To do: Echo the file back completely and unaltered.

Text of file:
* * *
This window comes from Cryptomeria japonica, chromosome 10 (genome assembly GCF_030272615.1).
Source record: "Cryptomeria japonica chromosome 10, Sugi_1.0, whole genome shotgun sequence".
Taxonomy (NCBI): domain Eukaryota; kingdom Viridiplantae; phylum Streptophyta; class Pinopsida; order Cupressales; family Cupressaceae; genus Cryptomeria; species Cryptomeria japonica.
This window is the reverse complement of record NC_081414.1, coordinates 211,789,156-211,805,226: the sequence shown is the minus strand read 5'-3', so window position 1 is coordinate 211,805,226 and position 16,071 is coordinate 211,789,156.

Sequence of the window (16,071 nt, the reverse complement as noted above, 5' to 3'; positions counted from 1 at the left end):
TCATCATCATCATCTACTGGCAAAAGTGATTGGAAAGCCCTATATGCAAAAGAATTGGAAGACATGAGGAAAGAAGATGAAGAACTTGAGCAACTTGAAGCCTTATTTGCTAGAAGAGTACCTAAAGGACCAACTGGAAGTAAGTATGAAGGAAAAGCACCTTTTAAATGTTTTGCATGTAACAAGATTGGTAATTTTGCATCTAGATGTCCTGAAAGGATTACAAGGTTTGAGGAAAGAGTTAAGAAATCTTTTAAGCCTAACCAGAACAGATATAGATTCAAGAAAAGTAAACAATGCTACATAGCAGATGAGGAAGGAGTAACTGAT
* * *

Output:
This window comes from Cryptomeria japonica, chromosome 10 (genome assembly GCF_030272615.1).
Source record: "Cryptomeria japonica chromosome 10, Sugi_1.0, whole genome shotgun sequence".
Taxonomy (NCBI): domain Eukaryota; kingdom Viridiplantae; phylum Streptophyta; class Pinopsida; order Cupressales; family Cupressaceae; genus Cryptomeria; species Cryptomeria japonica.
This window is the reverse complement of record NC_081414.1, coordinates 211,789,156-211,805,226: the sequence shown is the minus strand read 5'-3', so window position 1 is coordinate 211,805,226 and position 16,071 is coordinate 211,789,156.

Sequence of the window (16,071 nt, the reverse complement as noted above, 5' to 3'; positions counted from 1 at the left end):
TCATCATCATCATCTACTGGCAAAAGTGATTGGAAAGCCCTATATGCAAAAGAATTGGAAGACATGAGGAAAGAAGATGAAGAACTTGAGCAACTTGAAGCCTTATTTGCTAGAAGAGTACCTAAAGGACCAACTGGAAGTAAGTATGAAGGAAAAGCACCTTTTAAATGTTTTGCATGTAACAAGATTGGTAATTTTGCATCTAGATGTCCTGAAAGGATTACAAGGTTTGAGGAAAGAGTTAAGAAATCTTTTAAGCCTAACCAGAACAGATATAGATTCAAGAAAAGTAAACAATGCTACATAGCAGATGAGGAAGGAGTAACTGAT